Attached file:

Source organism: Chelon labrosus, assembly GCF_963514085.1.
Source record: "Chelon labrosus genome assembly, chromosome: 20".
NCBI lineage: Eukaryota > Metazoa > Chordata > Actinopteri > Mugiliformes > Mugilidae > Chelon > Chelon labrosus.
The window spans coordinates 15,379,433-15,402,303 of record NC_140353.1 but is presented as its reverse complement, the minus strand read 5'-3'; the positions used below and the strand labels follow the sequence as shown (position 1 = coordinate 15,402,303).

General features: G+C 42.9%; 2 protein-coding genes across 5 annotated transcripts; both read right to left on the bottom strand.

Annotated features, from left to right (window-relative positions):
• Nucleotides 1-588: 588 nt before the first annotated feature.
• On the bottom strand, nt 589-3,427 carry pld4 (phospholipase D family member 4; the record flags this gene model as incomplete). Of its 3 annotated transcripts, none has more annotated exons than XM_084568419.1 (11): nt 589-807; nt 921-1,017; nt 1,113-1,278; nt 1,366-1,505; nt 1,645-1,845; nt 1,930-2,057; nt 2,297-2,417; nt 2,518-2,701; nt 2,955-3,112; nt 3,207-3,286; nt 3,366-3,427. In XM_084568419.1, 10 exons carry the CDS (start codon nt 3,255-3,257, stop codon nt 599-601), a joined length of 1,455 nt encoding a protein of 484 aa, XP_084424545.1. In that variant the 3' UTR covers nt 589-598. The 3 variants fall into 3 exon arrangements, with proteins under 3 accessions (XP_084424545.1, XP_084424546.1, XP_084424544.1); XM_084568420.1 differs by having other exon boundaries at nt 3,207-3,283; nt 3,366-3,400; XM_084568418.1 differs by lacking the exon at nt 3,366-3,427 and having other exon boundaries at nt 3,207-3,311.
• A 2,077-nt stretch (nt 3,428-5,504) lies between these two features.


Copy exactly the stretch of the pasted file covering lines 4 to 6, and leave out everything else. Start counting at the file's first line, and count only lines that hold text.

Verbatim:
The window spans coordinates 15,379,433-15,402,303 of record NC_140353.1 but is presented as its reverse complement, the minus strand read 5'-3'; the positions used below and the strand labels follow the sequence as shown (position 1 = coordinate 15,402,303).

General features: G+C 42.9%; 2 protein-coding genes across 5 annotated transcripts; both read right to left on the bottom strand.

Annotated features, from left to right (window-relative positions):